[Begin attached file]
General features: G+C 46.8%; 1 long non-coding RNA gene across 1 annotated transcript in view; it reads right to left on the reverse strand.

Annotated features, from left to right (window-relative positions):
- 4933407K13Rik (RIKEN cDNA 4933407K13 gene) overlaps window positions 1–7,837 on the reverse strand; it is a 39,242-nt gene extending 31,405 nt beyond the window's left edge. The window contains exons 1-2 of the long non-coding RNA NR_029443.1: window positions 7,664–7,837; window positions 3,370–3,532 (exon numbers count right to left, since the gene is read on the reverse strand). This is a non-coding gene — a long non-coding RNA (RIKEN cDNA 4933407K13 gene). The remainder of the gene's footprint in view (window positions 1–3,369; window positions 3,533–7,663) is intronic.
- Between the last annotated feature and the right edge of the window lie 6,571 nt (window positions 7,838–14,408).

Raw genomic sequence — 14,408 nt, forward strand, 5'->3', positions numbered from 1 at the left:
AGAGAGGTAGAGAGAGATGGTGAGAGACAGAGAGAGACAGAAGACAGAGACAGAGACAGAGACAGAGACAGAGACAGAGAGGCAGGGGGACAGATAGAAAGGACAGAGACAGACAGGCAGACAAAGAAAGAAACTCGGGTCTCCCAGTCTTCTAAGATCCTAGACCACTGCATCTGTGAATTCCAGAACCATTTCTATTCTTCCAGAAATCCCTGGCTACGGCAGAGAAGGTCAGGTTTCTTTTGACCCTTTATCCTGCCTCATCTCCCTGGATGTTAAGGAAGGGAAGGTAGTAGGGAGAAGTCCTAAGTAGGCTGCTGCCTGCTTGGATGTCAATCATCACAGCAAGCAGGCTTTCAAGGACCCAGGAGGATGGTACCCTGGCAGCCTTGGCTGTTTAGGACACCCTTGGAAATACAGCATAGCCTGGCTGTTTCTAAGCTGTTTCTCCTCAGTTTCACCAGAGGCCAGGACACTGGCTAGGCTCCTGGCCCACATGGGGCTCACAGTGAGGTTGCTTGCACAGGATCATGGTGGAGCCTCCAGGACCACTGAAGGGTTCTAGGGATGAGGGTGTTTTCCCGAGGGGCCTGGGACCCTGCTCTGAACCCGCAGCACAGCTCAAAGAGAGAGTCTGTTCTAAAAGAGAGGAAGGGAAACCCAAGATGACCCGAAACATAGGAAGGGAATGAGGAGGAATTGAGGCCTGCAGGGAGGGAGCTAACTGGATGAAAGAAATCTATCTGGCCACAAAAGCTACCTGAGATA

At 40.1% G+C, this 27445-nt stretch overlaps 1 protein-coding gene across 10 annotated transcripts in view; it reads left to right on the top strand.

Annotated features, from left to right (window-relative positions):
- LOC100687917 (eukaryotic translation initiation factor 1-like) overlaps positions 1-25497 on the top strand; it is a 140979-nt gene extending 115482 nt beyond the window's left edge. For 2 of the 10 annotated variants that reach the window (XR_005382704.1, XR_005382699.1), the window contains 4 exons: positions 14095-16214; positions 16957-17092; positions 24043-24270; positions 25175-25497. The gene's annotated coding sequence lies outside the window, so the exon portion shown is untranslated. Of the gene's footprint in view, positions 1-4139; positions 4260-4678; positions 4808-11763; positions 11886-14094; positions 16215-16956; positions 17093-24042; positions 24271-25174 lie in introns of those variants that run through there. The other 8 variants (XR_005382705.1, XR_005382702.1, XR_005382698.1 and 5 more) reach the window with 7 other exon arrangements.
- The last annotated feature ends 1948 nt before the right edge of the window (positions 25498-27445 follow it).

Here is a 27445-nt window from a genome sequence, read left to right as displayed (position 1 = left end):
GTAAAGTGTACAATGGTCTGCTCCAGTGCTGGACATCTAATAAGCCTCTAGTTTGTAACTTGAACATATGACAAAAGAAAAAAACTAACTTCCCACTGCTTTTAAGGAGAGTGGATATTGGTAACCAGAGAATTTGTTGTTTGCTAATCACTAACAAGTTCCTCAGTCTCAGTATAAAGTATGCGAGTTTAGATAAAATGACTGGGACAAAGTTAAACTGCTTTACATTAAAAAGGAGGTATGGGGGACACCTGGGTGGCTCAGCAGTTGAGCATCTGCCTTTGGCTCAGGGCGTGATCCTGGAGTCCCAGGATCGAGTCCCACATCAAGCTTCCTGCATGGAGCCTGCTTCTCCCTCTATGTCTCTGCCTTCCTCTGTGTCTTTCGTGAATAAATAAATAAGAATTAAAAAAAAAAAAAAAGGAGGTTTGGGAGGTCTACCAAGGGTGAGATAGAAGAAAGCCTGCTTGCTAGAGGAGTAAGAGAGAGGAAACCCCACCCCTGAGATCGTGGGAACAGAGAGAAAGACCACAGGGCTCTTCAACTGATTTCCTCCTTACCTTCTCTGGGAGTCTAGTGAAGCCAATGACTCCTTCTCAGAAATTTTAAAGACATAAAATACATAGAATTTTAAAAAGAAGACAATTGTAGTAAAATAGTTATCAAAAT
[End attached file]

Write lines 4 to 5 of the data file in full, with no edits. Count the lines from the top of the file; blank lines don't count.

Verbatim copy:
- Between the last annotated feature and the right edge of the window lie 6,571 nt (window positions 7,838–14,408).

Raw genomic sequence — 14,408 nt, forward strand, 5'->3', positions numbered from 1 at the left: